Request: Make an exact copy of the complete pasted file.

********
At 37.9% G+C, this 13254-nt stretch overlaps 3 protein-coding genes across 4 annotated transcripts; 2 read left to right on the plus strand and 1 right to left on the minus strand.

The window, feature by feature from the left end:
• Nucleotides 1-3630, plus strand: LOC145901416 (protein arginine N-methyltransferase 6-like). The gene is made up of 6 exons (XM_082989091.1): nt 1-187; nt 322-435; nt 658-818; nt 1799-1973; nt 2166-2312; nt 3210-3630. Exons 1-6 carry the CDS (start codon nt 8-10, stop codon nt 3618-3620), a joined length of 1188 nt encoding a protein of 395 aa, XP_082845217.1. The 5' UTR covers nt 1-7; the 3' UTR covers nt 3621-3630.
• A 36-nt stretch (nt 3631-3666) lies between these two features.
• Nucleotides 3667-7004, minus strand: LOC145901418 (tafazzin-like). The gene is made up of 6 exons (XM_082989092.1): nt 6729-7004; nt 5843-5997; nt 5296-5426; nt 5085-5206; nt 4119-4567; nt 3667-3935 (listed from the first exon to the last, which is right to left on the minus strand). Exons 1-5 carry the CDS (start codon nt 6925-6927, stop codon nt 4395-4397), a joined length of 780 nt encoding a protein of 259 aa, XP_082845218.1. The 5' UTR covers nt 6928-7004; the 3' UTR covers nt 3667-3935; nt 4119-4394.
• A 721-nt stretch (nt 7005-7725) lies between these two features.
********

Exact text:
At 37.9% G+C, this 13254-nt stretch overlaps 3 protein-coding genes across 4 annotated transcripts; 2 read left to right on the plus strand and 1 right to left on the minus strand.

The window, feature by feature from the left end:
• Nucleotides 1-3630, plus strand: LOC145901416 (protein arginine N-methyltransferase 6-like). The gene is made up of 6 exons (XM_082989091.1): nt 1-187; nt 322-435; nt 658-818; nt 1799-1973; nt 2166-2312; nt 3210-3630. Exons 1-6 carry the CDS (start codon nt 8-10, stop codon nt 3618-3620), a joined length of 1188 nt encoding a protein of 395 aa, XP_082845217.1. The 5' UTR covers nt 1-7; the 3' UTR covers nt 3621-3630.
• A 36-nt stretch (nt 3631-3666) lies between these two features.
• Nucleotides 3667-7004, minus strand: LOC145901418 (tafazzin-like). The gene is made up of 6 exons (XM_082989092.1): nt 6729-7004; nt 5843-5997; nt 5296-5426; nt 5085-5206; nt 4119-4567; nt 3667-3935 (listed from the first exon to the last, which is right to left on the minus strand). Exons 1-5 carry the CDS (start codon nt 6925-6927, stop codon nt 4395-4397), a joined length of 780 nt encoding a protein of 259 aa, XP_082845218.1. The 5' UTR covers nt 6928-7004; the 3' UTR covers nt 3667-3935; nt 4119-4394.
• A 721-nt stretch (nt 7005-7725) lies between these two features.